1. Reproduction can involve both sharing of genetic information and dividing   your own information.
  2. An artist may share ideas or work on their own. Growth can happen quickly or over a long time.
  3. Exact growth can be measured and yet many variables can affect it.
  4. Reproduction is not always predictable and may have behaviors such as spiders that seem both odd and artistic


  • Response to stimuli and repair.
  1. Some time one gets lost in their thoughts and ideas chasing an artistic idea and forgets to look up.
  2. Slow response to stimuli to response time and now you body needs to repair scraped skin.
  3. More advanced cephalization allows for better way to adapt to stimuli which may mean less repair


  • Conclusion:
  1. Issue with exact is difficult because life is always changing
  2. Artist may be able to adapt and perform in the moment much like simple living things.
  3. In all activities of life, there is an unknown outside the realm of exact numbers and formula.
  4. “Art provides what nature cannot”



Plan B: Fun path to follow “ Confusion is the sign of growth”


Premise: Biology big ideas and life as a student



In high school, each student attempts to adapt and learn new things each day. Like science, we observe and attempt to make sense of things that do not seem to make sense. Perhaps by looking at big ideas of biology, one can see that “wisdom of insecurity” may be a way to calm confused thoughts.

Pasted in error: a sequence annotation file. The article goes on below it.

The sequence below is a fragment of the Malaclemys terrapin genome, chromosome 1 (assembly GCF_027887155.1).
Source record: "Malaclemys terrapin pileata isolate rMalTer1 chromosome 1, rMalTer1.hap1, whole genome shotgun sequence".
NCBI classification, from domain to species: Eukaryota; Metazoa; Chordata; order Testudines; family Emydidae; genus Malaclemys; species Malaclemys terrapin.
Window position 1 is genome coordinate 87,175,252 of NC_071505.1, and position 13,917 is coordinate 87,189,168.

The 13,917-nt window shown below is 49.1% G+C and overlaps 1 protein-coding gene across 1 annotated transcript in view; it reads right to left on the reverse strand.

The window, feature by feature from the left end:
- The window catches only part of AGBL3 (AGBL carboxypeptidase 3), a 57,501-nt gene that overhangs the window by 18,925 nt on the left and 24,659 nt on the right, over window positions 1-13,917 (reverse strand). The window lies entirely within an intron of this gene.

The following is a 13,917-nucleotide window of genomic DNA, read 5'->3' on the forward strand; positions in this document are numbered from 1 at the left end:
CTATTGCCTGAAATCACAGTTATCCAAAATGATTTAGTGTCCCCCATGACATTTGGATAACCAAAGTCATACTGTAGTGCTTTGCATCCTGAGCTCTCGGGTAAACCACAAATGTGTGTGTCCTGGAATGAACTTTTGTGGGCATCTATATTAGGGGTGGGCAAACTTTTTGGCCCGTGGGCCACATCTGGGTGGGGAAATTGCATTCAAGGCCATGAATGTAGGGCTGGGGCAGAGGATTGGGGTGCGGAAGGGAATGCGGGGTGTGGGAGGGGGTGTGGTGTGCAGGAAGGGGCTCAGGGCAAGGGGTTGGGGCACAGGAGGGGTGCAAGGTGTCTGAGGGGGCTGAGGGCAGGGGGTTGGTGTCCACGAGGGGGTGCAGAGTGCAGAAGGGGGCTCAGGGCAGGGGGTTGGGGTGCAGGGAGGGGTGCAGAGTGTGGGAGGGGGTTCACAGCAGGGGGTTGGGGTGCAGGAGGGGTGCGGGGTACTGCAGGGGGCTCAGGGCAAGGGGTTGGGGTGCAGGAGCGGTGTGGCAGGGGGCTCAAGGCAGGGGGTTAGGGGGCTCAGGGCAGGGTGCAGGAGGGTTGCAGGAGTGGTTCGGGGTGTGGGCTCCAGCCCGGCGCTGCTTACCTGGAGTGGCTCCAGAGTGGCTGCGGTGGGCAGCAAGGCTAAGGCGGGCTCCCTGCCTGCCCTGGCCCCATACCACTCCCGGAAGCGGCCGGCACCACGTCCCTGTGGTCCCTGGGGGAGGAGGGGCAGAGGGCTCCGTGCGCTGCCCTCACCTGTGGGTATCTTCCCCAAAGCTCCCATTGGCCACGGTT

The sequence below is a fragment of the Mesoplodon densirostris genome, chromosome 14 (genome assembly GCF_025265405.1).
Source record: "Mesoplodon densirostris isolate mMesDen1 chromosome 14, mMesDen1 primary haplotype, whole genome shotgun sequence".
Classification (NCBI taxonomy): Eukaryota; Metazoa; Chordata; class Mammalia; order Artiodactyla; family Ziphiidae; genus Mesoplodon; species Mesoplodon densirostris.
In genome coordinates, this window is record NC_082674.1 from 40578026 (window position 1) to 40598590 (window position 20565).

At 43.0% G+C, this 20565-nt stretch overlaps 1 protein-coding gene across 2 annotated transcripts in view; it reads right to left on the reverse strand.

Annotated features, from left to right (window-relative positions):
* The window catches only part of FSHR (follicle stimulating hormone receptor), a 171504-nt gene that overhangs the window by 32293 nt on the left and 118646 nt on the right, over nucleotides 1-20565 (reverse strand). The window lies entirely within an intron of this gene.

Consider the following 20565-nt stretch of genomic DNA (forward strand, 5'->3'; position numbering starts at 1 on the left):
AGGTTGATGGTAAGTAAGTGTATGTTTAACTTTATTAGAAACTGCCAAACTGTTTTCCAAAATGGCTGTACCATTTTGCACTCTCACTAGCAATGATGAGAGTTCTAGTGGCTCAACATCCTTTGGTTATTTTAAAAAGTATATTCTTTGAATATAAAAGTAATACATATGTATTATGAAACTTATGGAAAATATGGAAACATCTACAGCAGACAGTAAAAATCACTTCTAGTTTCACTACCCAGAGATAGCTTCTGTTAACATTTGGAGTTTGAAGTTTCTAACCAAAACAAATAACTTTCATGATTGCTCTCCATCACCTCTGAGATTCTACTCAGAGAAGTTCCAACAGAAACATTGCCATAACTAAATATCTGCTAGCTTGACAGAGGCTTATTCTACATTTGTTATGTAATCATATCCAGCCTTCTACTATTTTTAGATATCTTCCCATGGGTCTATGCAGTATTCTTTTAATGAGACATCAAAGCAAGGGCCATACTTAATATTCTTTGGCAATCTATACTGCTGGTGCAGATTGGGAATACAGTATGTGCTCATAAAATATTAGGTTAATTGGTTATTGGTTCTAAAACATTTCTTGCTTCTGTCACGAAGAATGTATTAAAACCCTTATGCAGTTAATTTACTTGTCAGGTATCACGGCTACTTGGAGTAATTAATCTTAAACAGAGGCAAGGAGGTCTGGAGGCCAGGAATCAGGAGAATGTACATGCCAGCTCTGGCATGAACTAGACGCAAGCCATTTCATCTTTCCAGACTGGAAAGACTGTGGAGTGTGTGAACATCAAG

• Two ideas: Change and continuity
  1. In biology change with time is evolution and continuity is about exchanging genetic material.
  2. In high school, students evolve from dazed grade eights to focused grade 12’s.
  3. There is always “drama”. Is the “drama” due to adaption or wrong genetic pairings? Is the confusion due to misinterpreting the data?
  • Two ideas: Diversity and interactions
  1. In biology diversity and unity is how living things are different and similar due to genetics, species formation and reproduction.